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A recent round-trip drive in a Genesis Electrified GV70 reminded us how range anxiety is alive and well.
Driving an electric car requires different planning and expectations than a gasoline-powered car.
We share several pointers to make sure your own experience with an EV is less fraught.
It started out so well. I took delivery of the 2023 Genesis Electrified GV70 AWD Prestige, $75,275 worth of luxury battery-electric vehicle, for a drive to the Volkswagen Atlas launch in the Catskills. The drive up was uneventful, but for the return from Saugerties, New York, to Connecticut I had 105 miles to travel and the Genesis indicated 125 miles of range. What could go wrong?
The return trip was fraught, with lots of range anxiety. The experience made it clear why some consumers are still resistant to buying EVs. The news that seven automakers—GM, Honda, Kia, Hyundai, BMW, Mercedes, and Stellantis—would collaborate on a robust fast-charging network is certainly welcome. My trip was nerve-wracking, but yours doesn’t have to be.
tank batteries at every opportunity
Don’t trust your round-trip to the total promised range—always charge at your stop over, if at all possible. On an overnight, the Genesis would have easily fully charged, had we just plugged it in—it has an onboard 10.9-kilowatt charger, and can be fast-charged from 10 to 80 percent in less than 20 minutes.
Never cut it too close in an EV
Understand that electric range is far less precise than what you’ll find indicated in your gas car. Highway driving in an EV will eat into indicated range a lot more than side roads, where brake regeneration adds to the amount of charge in your batteries.
In fact, the range remaining as indicated on your dash assumes a percentage of regen, based on the EPA formula for calculating miles per gallon equivalent, and the freeway offers very little of it. In short, your mileage may vary.
If at all possible, use apps
The best apps not only say what kind of chargers are available at a charging location, but also whether they’re in use—or out of order. Useful third-party apps are from Chargeway, Plugshare, and ChargeHub, as well as supplier apps from ChargePoint, EVGo, and Electrify America. Want to find a hotel with suitable charging? Try EVHotels.
Factor in non-operational chargers…
…and try to eliminate them ahead of time. It’s a big problem, and a hindrance to faster EV adoption.
A recent survey found that only 72.5 percent of 657 public fast chargers in the San Francisco Bay area were in working order. Tesla does better than many of the independent networks. PlugShare allows users to enter notes about whether stations are working or not. That’s good, but the information may be out of date by the time you access it.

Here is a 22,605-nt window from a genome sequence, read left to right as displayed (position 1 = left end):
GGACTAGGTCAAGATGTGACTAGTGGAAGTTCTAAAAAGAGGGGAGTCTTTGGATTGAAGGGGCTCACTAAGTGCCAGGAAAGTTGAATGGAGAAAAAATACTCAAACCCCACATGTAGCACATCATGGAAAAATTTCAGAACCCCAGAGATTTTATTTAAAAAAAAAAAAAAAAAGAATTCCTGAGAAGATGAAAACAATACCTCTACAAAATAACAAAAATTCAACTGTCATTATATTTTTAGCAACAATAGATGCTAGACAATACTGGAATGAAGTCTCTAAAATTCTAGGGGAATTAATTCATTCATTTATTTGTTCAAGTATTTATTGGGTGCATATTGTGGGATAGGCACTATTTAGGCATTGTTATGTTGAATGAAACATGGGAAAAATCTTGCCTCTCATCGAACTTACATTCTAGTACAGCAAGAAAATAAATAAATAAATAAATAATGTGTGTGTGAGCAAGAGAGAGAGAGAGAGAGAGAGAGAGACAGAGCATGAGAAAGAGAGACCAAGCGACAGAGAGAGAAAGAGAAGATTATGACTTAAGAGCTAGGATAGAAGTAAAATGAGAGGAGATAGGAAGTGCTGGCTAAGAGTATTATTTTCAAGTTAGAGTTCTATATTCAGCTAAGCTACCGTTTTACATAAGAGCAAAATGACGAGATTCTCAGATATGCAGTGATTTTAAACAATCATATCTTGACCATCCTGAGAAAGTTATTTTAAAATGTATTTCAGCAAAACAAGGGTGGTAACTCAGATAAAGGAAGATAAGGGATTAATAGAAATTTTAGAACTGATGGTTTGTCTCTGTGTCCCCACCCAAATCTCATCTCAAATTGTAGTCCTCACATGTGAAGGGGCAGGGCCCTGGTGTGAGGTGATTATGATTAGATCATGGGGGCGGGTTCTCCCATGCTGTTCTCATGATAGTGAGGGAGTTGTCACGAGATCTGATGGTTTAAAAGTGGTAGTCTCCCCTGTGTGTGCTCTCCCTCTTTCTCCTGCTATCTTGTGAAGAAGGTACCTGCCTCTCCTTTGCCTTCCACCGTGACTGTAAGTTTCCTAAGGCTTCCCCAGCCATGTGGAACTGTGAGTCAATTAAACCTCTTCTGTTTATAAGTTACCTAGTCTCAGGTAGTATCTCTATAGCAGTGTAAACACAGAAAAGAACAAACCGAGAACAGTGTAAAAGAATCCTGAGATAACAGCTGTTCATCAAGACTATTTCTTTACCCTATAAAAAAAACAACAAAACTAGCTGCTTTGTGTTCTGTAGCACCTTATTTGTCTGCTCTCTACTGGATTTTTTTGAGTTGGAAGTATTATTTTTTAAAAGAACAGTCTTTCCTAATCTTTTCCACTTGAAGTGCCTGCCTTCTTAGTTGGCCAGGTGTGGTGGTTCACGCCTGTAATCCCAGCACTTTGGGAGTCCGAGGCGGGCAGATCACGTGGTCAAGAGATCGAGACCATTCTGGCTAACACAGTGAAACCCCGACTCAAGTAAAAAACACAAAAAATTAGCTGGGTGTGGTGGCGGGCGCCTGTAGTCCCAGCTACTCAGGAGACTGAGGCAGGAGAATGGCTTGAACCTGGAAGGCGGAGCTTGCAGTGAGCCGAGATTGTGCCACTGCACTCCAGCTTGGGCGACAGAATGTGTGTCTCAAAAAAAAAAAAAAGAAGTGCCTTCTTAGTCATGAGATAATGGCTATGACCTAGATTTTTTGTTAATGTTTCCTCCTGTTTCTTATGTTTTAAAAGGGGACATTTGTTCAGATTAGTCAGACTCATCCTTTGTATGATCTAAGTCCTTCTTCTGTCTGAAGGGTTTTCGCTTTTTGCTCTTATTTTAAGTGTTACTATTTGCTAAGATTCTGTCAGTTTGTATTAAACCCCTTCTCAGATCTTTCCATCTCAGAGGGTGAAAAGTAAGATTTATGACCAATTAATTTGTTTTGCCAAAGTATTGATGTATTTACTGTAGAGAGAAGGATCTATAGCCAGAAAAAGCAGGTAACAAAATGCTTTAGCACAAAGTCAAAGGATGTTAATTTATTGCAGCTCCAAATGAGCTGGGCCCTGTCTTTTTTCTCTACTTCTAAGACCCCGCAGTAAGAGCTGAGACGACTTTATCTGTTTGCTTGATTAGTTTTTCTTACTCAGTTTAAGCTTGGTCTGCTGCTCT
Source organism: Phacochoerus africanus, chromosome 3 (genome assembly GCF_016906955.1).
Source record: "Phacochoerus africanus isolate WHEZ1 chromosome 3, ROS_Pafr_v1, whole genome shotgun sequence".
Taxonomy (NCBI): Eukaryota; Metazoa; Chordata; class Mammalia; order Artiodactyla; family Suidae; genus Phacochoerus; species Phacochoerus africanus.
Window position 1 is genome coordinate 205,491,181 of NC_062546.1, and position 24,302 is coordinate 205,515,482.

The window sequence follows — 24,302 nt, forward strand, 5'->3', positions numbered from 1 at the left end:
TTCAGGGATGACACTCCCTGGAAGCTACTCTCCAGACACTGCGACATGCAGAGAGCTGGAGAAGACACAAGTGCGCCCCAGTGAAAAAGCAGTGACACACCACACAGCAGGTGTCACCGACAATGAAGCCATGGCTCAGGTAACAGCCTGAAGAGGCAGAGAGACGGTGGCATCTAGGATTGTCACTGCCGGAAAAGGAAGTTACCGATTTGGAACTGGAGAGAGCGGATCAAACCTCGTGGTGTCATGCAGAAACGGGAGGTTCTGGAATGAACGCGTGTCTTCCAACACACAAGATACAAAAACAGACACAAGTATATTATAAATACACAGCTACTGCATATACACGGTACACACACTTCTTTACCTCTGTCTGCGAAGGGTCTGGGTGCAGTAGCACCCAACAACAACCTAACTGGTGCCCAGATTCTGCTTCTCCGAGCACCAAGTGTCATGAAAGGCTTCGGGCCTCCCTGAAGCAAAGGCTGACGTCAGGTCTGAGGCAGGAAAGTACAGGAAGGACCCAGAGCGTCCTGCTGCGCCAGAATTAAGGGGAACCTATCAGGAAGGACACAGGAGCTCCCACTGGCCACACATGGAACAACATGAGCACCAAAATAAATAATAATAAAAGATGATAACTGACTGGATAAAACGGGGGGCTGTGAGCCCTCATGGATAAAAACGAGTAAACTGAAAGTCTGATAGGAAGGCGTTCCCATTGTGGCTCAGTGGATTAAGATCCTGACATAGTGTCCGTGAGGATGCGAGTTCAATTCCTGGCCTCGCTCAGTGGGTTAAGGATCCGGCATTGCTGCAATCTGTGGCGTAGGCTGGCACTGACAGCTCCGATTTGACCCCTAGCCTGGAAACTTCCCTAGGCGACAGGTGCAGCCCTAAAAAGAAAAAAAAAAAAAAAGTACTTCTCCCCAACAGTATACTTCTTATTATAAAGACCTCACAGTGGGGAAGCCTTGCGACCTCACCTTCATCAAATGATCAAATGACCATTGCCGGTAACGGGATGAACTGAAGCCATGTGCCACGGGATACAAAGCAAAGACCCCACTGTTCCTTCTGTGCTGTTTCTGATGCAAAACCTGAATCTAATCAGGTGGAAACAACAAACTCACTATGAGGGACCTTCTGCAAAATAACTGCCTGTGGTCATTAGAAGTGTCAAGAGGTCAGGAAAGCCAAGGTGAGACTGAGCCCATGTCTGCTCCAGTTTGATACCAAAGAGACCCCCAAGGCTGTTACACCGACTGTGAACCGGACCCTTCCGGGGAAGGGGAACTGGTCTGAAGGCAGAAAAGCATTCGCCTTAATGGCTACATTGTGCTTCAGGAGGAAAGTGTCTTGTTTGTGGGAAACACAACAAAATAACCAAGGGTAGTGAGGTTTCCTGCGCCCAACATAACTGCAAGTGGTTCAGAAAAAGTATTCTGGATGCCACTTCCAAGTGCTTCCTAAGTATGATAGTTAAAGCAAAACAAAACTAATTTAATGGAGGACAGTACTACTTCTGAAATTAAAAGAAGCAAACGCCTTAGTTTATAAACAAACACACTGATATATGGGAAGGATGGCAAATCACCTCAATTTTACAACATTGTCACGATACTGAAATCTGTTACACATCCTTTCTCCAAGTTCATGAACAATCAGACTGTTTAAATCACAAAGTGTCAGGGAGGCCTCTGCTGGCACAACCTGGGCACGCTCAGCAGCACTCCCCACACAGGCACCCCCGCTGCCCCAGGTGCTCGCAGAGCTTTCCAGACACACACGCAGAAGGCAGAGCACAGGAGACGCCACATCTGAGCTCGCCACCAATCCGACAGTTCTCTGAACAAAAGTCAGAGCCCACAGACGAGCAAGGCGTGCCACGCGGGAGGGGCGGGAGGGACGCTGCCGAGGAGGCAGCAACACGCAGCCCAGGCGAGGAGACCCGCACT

Cameron Coursey, with AT&T Connected Solutions, told Autoweek that his company is working on connecting charging stations through fiber and cellular so they can quickly and reliably report breakdowns, which are then fed to the apps and frequently updated.
“There is a wide-open space for developers to work with the EV community to develop some services to help consumers,” Coursey said.
Air conditioning is a range eater
Turn off the a/c if you’re worried about getting to your destination.
A AAA study says that at 90 degrees Fahrenheit using the air in an EV reduces driving range by 17 percent. That seems about right. The Union of Concerned Scientists asserts that EVs with bigger packs tend to use less range from air than those with smaller ones.
Some cars, like the Chevy Bolt, actually track your HVAC’s impact. Pre-cooling your car—something most EVs allow—is also a good idea, as is using seat ventilation in place of air if you have it.
EVs are penalized by their own popularity
Chargers are getting more use. And some of the cars plugged in actually finished charging hours ago.
A solution for public charging like this could be the host institutions putting some kind of time limit on charging, with sign-up procedures. It’s clunky, but it could help.
Some businesses use sign-ups for their employees. The Energy Department recommends, “Employers should consider developing a policy that specifies what employees should do when there are more EVs that need to charge than there are charging stations available.
One solution is a shared calendar that “allows employees to book their charging access in a similar way that employees book conference room reservations.”
Dealerships aren’t really up to speed
On accommodating their EV customers, many dealers aren’t very knowledgeable when it comes to charging. Many lack working chargers, or host too few.
The Sierra Club published a devastating study, updated this year, documenting that lack of dealer preparedness. It concluded that “66 percent of car dealerships nationwide did not have a single EV available for sale.”
A visitor to a Louisiana Volvo dealer reported, “They didn’t have an EV available to test drive. Volvo charges them during the weekend and they told us to come back during the week. Bad practice.”
The club recommends that dealers “partner with utilities to install charging infrastructure onsite to ensure vehicles are charged and available to test drive.”
Channel your inner Lewis and Clark
Apps often get you only to the general area, not the specific location of chargers. For instance, shopping malls can be huge, with lots of nooks and crannies, and an app that directs travelers with failing batteries to the entrance road isn’t being all that helpful.
If you’re an EV owner, share your own tales of adventure in the comments below.